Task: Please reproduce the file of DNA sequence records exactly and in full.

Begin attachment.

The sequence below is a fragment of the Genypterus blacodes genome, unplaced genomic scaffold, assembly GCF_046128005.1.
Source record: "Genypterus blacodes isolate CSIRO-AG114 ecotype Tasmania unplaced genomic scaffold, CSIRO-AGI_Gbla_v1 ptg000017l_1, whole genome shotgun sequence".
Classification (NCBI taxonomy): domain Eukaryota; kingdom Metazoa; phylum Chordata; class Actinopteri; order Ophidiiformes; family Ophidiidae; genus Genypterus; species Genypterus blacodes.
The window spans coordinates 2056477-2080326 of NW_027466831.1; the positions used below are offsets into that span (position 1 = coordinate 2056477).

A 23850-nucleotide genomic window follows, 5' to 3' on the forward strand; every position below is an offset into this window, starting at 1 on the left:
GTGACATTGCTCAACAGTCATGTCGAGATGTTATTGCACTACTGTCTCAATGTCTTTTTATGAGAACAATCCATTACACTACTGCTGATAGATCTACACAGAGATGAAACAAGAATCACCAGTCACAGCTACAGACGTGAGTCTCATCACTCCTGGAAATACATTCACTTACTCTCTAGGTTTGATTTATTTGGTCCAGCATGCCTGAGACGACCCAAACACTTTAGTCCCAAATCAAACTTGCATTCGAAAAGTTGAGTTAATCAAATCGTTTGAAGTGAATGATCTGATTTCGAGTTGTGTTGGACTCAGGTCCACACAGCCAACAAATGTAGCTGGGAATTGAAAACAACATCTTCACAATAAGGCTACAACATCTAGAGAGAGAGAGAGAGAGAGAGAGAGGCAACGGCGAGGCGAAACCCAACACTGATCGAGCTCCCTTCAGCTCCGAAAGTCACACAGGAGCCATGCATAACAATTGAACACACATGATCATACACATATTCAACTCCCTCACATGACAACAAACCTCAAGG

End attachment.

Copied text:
The sequence below is a fragment of the Genypterus blacodes genome, unplaced genomic scaffold, assembly GCF_046128005.1.
Source record: "Genypterus blacodes isolate CSIRO-AG114 ecotype Tasmania unplaced genomic scaffold, CSIRO-AGI_Gbla_v1 ptg000017l_1, whole genome shotgun sequence".
Classification (NCBI taxonomy): domain Eukaryota; kingdom Metazoa; phylum Chordata; class Actinopteri; order Ophidiiformes; family Ophidiidae; genus Genypterus; species Genypterus blacodes.
The window spans coordinates 2056477-2080326 of NW_027466831.1; the positions used below are offsets into that span (position 1 = coordinate 2056477).

A 23850-nucleotide genomic window follows, 5' to 3' on the forward strand; every position below is an offset into this window, starting at 1 on the left:
GTGACATTGCTCAACAGTCATGTCGAGATGTTATTGCACTACTGTCTCAATGTCTTTTTATGAGAACAATCCATTACACTACTGCTGATAGATCTACACAGAGATGAAACAAGAATCACCAGTCACAGCTACAGACGTGAGTCTCATCACTCCTGGAAATACATTCACTTACTCTCTAGGTTTGATTTATTTGGTCCAGCATGCCTGAGACGACCCAAACACTTTAGTCCCAAATCAAACTTGCATTCGAAAAGTTGAGTTAATCAAATCGTTTGAAGTGAATGATCTGATTTCGAGTTGTGTTGGACTCAGGTCCACACAGCCAACAAATGTAGCTGGGAATTGAAAACAACATCTTCACAATAAGGCTACAACATCTAGAGAGAGAGAGAGAGAGAGAGAGAGGCAACGGCGAGGCGAAACCCAACACTGATCGAGCTCCCTTCAGCTCCGAAAGTCACACAGGAGCCATGCATAACAATTGAACACACATGATCATACACATATTCAACTCCCTCACATGACAACAAACCTCAAGG